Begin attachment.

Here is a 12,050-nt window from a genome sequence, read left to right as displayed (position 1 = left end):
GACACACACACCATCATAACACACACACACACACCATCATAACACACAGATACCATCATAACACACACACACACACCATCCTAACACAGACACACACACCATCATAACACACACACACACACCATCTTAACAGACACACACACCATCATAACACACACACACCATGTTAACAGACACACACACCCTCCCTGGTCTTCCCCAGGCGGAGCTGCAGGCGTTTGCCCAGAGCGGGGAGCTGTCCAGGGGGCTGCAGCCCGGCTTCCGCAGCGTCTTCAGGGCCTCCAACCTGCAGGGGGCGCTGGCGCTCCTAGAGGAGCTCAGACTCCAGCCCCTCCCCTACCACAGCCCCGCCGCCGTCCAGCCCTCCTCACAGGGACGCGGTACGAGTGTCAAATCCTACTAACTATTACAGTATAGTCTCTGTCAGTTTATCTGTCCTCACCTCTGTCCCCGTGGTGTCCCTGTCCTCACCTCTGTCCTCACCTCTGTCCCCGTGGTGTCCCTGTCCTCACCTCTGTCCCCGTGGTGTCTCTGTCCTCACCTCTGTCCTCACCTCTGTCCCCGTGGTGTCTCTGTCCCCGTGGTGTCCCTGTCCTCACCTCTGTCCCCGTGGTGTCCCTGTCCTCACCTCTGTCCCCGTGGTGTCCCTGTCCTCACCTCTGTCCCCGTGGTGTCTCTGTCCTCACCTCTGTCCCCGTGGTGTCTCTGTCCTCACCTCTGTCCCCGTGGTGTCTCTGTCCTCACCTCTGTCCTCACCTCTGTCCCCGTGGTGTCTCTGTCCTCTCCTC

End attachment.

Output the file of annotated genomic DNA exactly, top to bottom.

Here is a 12,050-nt window from a genome sequence, read left to right as displayed (position 1 = left end):
GACACACACACCATCATAACACACACACACACACCATCATAACACACAGATACCATCATAACACACACACACACACCATCCTAACACAGACACACACACCATCATAACACACACACACACACCATCTTAACAGACACACACACCATCATAACACACACACACCATGTTAACAGACACACACACCCTCCCTGGTCTTCCCCAGGCGGAGCTGCAGGCGTTTGCCCAGAGCGGGGAGCTGTCCAGGGGGCTGCAGCCCGGCTTCCGCAGCGTCTTCAGGGCCTCCAACCTGCAGGGGGCGCTGGCGCTCCTAGAGGAGCTCAGACTCCAGCCCCTCCCCTACCACAGCCCCGCCGCCGTCCAGCCCTCCTCACAGGGACGCGGTACGAGTGTCAAATCCTACTAACTATTACAGTATAGTCTCTGTCAGTTTATCTGTCCTCACCTCTGTCCCCGTGGTGTCCCTGTCCTCACCTCTGTCCTCACCTCTGTCCCCGTGGTGTCCCTGTCCTCACCTCTGTCCCCGTGGTGTCTCTGTCCTCACCTCTGTCCTCACCTCTGTCCCCGTGGTGTCTCTGTCCCCGTGGTGTCCCTGTCCTCACCTCTGTCCCCGTGGTGTCCCTGTCCTCACCTCTGTCCCCGTGGTGTCCCTGTCCTCACCTCTGTCCCCGTGGTGTCTCTGTCCTCACCTCTGTCCCCGTGGTGTCTCTGTCCTCACCTCTGTCCCCGTGGTGTCTCTGTCCTCACCTCTGTCCTCACCTCTGTCCCCGTGGTGTCTCTGTCCTCTCCTC